Preganglionic nuclei are the CNS equivalents of ganglia, comprising clusters of nerve cell bodies at the head of one or more cranial nerves (CNs). Nuclei usually also contain interneurons that create simple negative feedback circuits between afferent and efferent nerve activity. Such circuits mediate many autonomic reflexes, such as reflex slowing of heart rate when blood pressure is too high and receptive relaxation of the stomach when it fills with food (see Clinical Application 7.1).
The brainstem contains several important PSNS preganglionic nuclei, including the Edinger-Westphal nucleus, superior and inferior salivatory nuclei, the dorsal motor nucleus of vagus, and the nucleus ambiguus (Figure 7.8). The nucleus ambiguus contains both glossopharyngeal (CN IX) and vagal (CN X) efferents that innervate the pharynx, larynx, and part of the esophagus. The nucleus helps coordinate swallowing reflexes, and it also contains vagal cardioinhibitory preganglionic fibers.
Figure 7.8 Principal autonomic brainstem nuclei.
CN = cranial nerve; GI = gastrointestinal.
B. Nucleus tractus solitarius
The nucleus tractus solitarius (NTS) is a nerve tract running the length of the medulla through the center of the solitary nucleus (see Figure 7.8) that coordinates many autonomic functions and reflexes. It receives sensory data from most visceral regions via the vagus and glossopharyngeal nerves (CNs IX and X) and then relays this information to the hypothalamus. It also contains intrinsic circuits that facilitate local (brainstem) reflexes controlling respiration rate and blood pressure, for example.
Clinical Application 7.1: Autonomic Dysfunction
Disruption of autonomic pathways can result in specific functional deficits or more generalized loss of homeostatic function, depending on the nature of the underlying pathology. Horner syndrome is caused by disruption of the sympathetic pathway that raises the eyelid, controls pupil diameter, and regulates facial sweat gland activity. The result is a unilateral ptosis (drooping eyelid), miosis (inability to increase pupil diameter), and local anhidrosis (inability to sweat).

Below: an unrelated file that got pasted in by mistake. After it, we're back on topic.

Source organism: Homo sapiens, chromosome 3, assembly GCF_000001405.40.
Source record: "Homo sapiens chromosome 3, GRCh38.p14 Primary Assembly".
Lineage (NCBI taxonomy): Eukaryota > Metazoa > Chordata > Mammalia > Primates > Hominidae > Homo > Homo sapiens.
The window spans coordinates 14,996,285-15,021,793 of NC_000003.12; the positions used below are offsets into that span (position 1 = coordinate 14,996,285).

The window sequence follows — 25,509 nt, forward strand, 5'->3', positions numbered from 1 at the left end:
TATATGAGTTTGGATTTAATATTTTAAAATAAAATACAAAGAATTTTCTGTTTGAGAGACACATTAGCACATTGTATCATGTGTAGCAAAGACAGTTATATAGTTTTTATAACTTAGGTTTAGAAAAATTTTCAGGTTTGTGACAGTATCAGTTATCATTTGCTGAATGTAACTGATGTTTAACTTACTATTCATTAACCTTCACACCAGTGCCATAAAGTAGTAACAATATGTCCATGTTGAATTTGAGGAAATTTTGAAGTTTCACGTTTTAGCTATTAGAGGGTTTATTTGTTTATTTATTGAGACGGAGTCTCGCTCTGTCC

More generalized autonomic dysfunctions are common among patients on maintenance dialysis and those with diabetes whose glucose levels are poorly controlled (diabetic autonomic neuropathy, or DAN). DAN can manifest as an inability to control blood pressure following a meal (postprandial hypotension) or upon standing (postural hypotension), gastrointestinal motility disorders (difficulty swallowing and constipation), or bladder dysfunction, among other symptoms.
Tests designed to assess autonomic function include monitoring cardiac responses during changes in posture, hand immersion in ice water (the cold pressor test, designed to induce intense pain), and a Valsalva maneuver
A Valsalva maneuver involves forced expiration against a resistance, designed to cause intrathoracic pressures to rise to 40 mm Hg for 10–20 s. The pressure increase prevents venous blood from entering the thorax, so cardiac filling is impeded, and arterial pressure falls. In a healthy individual, a fall in arterial pressure is sensed by arterial baroreceptors, initiating a reflex increase in heart rate that is mediated by sympathetic efferents traveling in the vagus nerve. Patients with DAN may have impaired baroreceptor or vagal nerve function and, thus, fail to respond to a Valsalva maneuver with the expected tachycardia.
C. Reticular formation
The reticular formation comprises a collection of brainstem nuclei with diverse functions, including control of blood pressure and respiration (as well as sleep, pain, motor control, etc.). It receives sensory data from the glossopharyngeal and vagal nerves and helps integrate it with effector commands from higher autonomic control centers located in the limbic system and hypothalamus.
D. Control centers
Brainstem areas that have related functions are considered control centers, even if separated spatially. Brainstem control centers include the respiratory center, cardiovascular control center, and micturition center (Table 7.1).
Table 7.1:Brainstem Control Centers